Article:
Senator Elizabeth Warren had a plan for damn near everything – except what to do if her campaign failed. She is out of the race for the Democrat nomination for President, but unlike other dropouts, she does not seem to have a plan for what might come next.
The other major dropouts seem to have futures – maybe as a vice presidential candidate or a Cabinet member should former Vice President Joe Biden get promoted to the top job at the White House. Both California Senator Kamala Harris and Minnesota Senator Amy Klobuchar could wind up on the Biden ticket.
South Bend Mayor Pete Buttigieg has a seemingly bright future in the Democratic Party. He could wind up as Secretary of Housing and Urban Development or make another bid for the Senate. Even former Texas Congressman Beto O’Rourke could get a Cabinet position or try again for the Senate.
One can imagine former New York Mayor Michael Bloomberg being appointed Secretary of Commerce or the Treasury – the latter only if he promises to pay off the national debt.
Then there is Warren. The senator from Massachusetts is unpopular, widely disliked and – to a degree – politically toxic. Senators like Klobuchar, Harris, Cory Booker and even Bernie Sanders can stay in the Senate and likely win re-election for the foreseeable future. With the exception of Sanders, they could also be in play in play for the White House in 2024, 2028, 2032 and forward.
If the age of the current frontrunners is reflective, Buttigieg could plan a presidential campaign up until the year 2060. That is, if the earth has not turned into a cinder as Congresswoman Alexandria Ocasio-Cortez seems to think.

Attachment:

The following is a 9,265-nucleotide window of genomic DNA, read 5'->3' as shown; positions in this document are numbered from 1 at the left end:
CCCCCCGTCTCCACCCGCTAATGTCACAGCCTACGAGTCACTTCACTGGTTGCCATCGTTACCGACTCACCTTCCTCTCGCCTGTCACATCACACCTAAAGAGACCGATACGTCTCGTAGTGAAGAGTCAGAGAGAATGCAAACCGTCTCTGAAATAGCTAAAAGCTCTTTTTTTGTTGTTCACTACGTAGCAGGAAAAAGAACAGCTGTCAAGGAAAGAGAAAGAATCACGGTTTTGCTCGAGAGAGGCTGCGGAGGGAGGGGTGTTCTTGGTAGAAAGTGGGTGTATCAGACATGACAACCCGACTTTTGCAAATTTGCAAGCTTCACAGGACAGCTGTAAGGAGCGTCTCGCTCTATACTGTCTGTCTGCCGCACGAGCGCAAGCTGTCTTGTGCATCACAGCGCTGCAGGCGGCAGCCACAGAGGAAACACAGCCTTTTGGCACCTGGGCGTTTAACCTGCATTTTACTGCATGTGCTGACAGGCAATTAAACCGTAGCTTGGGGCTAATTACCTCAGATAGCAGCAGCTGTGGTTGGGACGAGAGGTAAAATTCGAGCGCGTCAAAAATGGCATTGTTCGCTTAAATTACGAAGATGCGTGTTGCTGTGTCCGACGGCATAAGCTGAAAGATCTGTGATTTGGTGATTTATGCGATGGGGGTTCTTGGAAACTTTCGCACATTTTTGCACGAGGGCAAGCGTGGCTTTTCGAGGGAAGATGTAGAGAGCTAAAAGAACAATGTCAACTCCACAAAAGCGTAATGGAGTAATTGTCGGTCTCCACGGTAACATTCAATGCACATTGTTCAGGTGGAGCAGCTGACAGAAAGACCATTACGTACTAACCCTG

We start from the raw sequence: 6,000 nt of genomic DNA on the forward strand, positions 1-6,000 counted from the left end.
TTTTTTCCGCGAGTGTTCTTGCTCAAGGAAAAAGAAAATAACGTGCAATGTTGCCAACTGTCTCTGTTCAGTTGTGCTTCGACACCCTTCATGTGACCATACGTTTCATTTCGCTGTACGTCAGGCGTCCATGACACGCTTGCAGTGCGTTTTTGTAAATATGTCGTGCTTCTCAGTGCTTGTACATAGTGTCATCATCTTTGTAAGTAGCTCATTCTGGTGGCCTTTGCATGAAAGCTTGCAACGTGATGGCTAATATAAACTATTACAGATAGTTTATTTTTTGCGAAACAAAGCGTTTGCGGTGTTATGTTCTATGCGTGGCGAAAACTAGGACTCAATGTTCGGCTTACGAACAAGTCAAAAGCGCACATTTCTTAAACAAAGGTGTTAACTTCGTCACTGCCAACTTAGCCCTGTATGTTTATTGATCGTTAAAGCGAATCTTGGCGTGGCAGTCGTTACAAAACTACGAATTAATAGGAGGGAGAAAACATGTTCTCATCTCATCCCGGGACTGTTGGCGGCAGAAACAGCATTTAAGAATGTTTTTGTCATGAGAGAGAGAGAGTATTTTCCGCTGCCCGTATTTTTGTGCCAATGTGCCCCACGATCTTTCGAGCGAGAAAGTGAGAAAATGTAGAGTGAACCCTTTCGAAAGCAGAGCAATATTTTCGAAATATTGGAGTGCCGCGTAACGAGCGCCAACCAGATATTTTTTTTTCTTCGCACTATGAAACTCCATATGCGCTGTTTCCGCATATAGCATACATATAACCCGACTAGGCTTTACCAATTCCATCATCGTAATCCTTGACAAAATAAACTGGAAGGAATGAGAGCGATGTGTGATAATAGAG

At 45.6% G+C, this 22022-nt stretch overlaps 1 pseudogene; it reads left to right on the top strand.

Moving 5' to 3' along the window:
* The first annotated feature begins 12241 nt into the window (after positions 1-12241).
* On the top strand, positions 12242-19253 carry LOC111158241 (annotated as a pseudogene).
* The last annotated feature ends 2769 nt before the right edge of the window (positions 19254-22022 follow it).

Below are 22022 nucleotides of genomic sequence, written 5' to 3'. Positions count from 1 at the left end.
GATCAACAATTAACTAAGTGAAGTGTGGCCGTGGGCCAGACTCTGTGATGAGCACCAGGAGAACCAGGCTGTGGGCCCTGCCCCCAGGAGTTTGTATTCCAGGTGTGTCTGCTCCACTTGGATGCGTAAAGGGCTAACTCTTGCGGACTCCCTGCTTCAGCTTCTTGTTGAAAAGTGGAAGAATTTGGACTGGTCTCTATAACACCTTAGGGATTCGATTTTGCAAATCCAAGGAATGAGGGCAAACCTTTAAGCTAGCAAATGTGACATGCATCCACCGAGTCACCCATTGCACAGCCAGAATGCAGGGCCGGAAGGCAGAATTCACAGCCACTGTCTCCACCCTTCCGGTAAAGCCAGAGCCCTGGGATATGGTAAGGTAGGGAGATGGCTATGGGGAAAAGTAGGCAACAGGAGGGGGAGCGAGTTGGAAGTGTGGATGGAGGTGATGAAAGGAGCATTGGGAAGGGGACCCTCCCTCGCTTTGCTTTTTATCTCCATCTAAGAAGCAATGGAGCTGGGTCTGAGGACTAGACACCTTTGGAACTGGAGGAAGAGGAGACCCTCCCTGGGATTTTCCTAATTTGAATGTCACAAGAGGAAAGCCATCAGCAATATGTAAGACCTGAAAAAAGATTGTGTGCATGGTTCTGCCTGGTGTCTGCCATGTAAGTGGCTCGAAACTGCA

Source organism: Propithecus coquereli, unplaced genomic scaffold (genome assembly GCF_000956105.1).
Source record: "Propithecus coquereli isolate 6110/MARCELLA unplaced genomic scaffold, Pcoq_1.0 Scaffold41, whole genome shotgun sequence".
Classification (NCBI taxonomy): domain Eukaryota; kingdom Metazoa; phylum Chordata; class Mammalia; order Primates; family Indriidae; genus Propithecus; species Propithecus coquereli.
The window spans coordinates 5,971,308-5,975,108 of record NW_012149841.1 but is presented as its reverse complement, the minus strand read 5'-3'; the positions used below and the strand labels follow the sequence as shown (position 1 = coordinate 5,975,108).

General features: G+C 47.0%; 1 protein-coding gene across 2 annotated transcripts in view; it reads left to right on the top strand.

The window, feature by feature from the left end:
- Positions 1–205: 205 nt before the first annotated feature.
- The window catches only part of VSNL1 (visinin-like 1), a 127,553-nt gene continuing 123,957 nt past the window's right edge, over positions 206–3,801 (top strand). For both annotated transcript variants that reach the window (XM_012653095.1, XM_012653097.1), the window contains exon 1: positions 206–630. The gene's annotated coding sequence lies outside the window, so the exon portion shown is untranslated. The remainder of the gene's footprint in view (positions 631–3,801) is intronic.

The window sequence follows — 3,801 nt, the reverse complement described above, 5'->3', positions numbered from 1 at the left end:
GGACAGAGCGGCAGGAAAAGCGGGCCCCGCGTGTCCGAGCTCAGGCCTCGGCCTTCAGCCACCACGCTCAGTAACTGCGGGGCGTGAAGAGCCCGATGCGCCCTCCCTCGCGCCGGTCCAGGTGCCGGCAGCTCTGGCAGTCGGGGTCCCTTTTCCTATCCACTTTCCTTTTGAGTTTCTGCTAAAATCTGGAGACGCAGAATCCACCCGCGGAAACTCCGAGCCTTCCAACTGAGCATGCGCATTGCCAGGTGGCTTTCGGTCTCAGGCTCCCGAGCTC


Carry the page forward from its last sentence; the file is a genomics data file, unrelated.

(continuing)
At 70, it is possible that Warren could mount another presidential campaign. The office is likely to be open in 2024 whether Trump wins re-election or Biden fulfills his life ambition. Let’s face it, at 77 Biden will have to beat the odds to complete even one term hale in body and mind.
The problem with that plan is that Warren is not likely to be any more popular than she is now – and that is the year she would have to run for re-election to the Senate.
Unlike her ambitious Senate compatriots, Warren’s lack of popularity extends to her home state of Massachusetts. She came in an embarrassing third in the presidential primary – and several polls suggest she will have no easy road to re-election.
Perhaps a President Biden would reappoint her to head the Consumer Financial Protection Bureau, but even that is unlikely. Centrist Democrats, like Biden, have no desire to put that agency in the hands of a radical anti-business activist. Bloomberg might even call in a few chits to stop such an appointment. In a Biden administration, that job would likely go to a Wall Streeter.
Perhaps the only plan for Warren is to take her $12 million nest egg – yes, she is that rich — and retire to Golden Pond.
So, there ‘tis.